Open this publication in new window or tab >>The Role of Women’s Attitudinal Profiles in Satisfaction with the Quality of their Antenatal and Intrapartum Care
2013 (English)In: Journal of Obstetric, Gynecologic and Neonatal Nursing, ISSN 0884-2175, E-ISSN 1552-6909, Vol. 42, no 4, p. 428-441Article in journal (Other academic) Published
Abstract [en]

Objective

To compare perceptions of antenatal and intrapartum care in women categorized into three profiles based on attitudes and fear. 

Design

Prospective longitudinal cohort study using self-report questionnaires. Profiles were constructed from responses to the Birth Attitudes Profile Scale and the Fear of Birth Scale at pregnancy weeks 18 to 20. Perception of the quality of care was measured using the Quality from Patient's Perspective index at 34 to 36 weeks pregnancy and 2 months after birth.

Setting

Two hospitals in Sweden and Australia. 

Participants

Five hundred and five (505) pregnant women from one hospital in Vasternorrland, Sweden (n=386) and one in northeast Victoria, Australia (n=123). 

Results 

Women were categorized into three profiles: self-determiners, take it as it comes, and fearful. The self-determiners reported the best outcomes, whereas the fearful were most likely to perceive deficient care. Antenatally the fearful were more likely to indicate deficiencies in medical care, emotional care, support received from nurse-midwives or doctors and nurse-midwives'/doctors' understanding of the woman's situation. They also reported deficiencies in two aspects of intrapartum care: support during birth and control during birth. 

Conclusions 

Attitudinal profiling of women during pregnancy may assist clinicians to deliver the style and content of antenatal and intrapartum care to match what women value and need. An awareness of a woman's fear of birth provides an opportunity to offer comprehensive emotional support with the aim of promoting a positive birth experience.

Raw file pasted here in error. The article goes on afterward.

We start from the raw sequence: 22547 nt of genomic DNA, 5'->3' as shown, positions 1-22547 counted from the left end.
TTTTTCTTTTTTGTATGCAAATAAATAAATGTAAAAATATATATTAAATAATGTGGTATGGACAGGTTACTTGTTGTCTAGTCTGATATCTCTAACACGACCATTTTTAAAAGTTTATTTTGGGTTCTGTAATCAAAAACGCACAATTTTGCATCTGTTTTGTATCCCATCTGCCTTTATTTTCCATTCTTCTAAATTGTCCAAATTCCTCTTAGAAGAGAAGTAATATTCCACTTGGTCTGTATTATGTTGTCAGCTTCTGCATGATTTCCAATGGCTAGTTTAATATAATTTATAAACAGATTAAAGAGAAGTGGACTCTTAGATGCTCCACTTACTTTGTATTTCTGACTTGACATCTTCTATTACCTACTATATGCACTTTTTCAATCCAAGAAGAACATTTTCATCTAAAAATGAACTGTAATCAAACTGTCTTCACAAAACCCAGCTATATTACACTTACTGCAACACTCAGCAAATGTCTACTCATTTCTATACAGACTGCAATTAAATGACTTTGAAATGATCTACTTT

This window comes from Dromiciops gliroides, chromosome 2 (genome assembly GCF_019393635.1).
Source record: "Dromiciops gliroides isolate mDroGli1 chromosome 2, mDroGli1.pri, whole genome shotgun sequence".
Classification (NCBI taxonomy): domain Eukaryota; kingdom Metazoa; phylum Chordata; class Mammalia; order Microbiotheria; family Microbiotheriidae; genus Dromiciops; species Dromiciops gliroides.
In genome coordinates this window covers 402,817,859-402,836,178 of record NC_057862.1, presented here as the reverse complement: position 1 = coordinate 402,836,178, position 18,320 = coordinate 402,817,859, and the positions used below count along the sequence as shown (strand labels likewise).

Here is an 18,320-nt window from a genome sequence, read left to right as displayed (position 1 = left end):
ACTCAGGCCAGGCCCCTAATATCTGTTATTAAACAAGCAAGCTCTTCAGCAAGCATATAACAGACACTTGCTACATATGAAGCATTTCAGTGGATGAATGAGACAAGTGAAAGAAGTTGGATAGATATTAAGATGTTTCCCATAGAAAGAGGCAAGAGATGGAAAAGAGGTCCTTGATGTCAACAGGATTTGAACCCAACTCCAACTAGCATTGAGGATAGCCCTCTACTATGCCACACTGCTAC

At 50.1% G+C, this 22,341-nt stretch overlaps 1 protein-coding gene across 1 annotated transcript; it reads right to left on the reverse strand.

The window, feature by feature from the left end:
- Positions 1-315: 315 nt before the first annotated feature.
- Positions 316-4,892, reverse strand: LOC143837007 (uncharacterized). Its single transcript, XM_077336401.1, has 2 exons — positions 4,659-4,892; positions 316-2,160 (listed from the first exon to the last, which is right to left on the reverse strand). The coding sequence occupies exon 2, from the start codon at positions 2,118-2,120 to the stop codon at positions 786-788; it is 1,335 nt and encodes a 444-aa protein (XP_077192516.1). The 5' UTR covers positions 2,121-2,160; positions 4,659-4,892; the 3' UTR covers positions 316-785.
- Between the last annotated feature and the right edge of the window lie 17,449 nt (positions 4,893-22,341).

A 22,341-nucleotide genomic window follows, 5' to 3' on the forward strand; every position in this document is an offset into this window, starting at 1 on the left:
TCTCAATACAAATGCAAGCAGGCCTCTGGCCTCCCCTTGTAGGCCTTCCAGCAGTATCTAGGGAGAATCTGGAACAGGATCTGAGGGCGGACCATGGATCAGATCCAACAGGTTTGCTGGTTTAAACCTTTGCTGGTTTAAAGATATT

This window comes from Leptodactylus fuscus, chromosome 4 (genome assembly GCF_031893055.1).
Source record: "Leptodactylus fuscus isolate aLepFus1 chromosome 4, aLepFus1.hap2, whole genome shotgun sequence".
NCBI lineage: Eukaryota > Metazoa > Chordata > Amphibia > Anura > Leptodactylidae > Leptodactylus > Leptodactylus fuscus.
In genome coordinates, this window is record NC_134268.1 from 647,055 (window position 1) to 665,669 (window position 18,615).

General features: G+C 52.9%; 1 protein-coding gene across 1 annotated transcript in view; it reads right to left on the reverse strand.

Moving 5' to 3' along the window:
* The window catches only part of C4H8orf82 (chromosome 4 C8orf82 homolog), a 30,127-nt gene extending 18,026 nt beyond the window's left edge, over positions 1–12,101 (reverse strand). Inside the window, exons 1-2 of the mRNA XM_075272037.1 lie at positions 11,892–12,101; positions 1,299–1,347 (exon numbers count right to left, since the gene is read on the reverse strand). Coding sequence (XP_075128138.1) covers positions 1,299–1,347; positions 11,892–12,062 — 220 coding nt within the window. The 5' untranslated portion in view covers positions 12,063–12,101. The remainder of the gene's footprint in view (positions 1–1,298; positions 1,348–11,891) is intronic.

Keywords
Fear of birth, attitudes, profiling, satisfaction, childbirth
National Category
Obstetrics, Gynecology and Reproductive Medicine
Research subject
Obstetrics and Gynaecology
Identifiers
urn:nbn:se:uu:diva-185080 (URN)10.1111/1552-6909.12221 (DOI)000321822800007 ()
Available from: 2012-11-20 Created: 2012-11-20 Last updated: 2017-12-07Bibliographically approved
Hildingsson, I., Haines, H., Cross, M., Pallant, J. F. & Rubertsson, C. (2013). Women's satisfaction with antenatal care: Comparing women in Sweden and Australia. Women and Birth, 26(1), e9-e14
Open this publication in new window or tab >>Women's satisfaction with antenatal care: Comparing women in Sweden and Australia
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2013 (English)In: Women and Birth, ISSN 1871-5192, E-ISSN 1878-1799, Vol. 26, no 1, p. e9-e14Article in journal (Refereed) Published
Abstract [en]

BACKGROUND:

Satisfaction with antenatal care could differ depending on the organisation and the context of care.

AIM:

To compare antenatal care in Australia and Sweden, to identify deficiencies in the content of antenatal care and what aspects contributed most in dissatisfaction with antenatal care.

METHODS:

A longitudinal survey of 123 Australian and 386 Swedish women recruited during one year in regional hospitals in Sweden and Australia. Data collected by three questionnaires.

RESULTS:

Women in Australia had more antenatal visits, less continuity of midwife caregiver but were more satisfied with antenatal education and the emotional aspects of antenatal care. Although the overall satisfaction was high, deficiencies were found in more than half of the studied variables in the content of care. Women in Sweden were more dissatisfied with information about labour and birth (OR 3.1; 1.8-5.3) and information about the time following birth (OR 3.8; 2.2-6.3), but more satisfied with the involvement of the father (OR 0.3; 0.2-0.6). Factors that contributed most to dissatisfaction with antenatal care overall were deficiency in information about pregnancy related issues (OR 3.4; 1.3-8.7) and not being taken seriously by the midwife (OR 4.1; 1.6-10.1).

CONCLUSION:

Satisfaction with antenatal care was high in both groups of women. Australian women were more satisfied than the Swedish women with the emotional aspects of care. Deficiencies were found in more than half of the variables measured relating to the specific aspects of care. Lack of information and not being treated seriously were important factors for not being satisfied.

National Category
Medical and Health Sciences
Identifiers
urn:nbn:se:uu:diva-190393 (URN)10.1016/j.wombi.2012.06.002 (DOI)000315743200003 ()22795867 (PubMedID)
Available from: 2013-01-07 Created: 2013-01-07 Last updated: 2017-12-06Bibliographically approved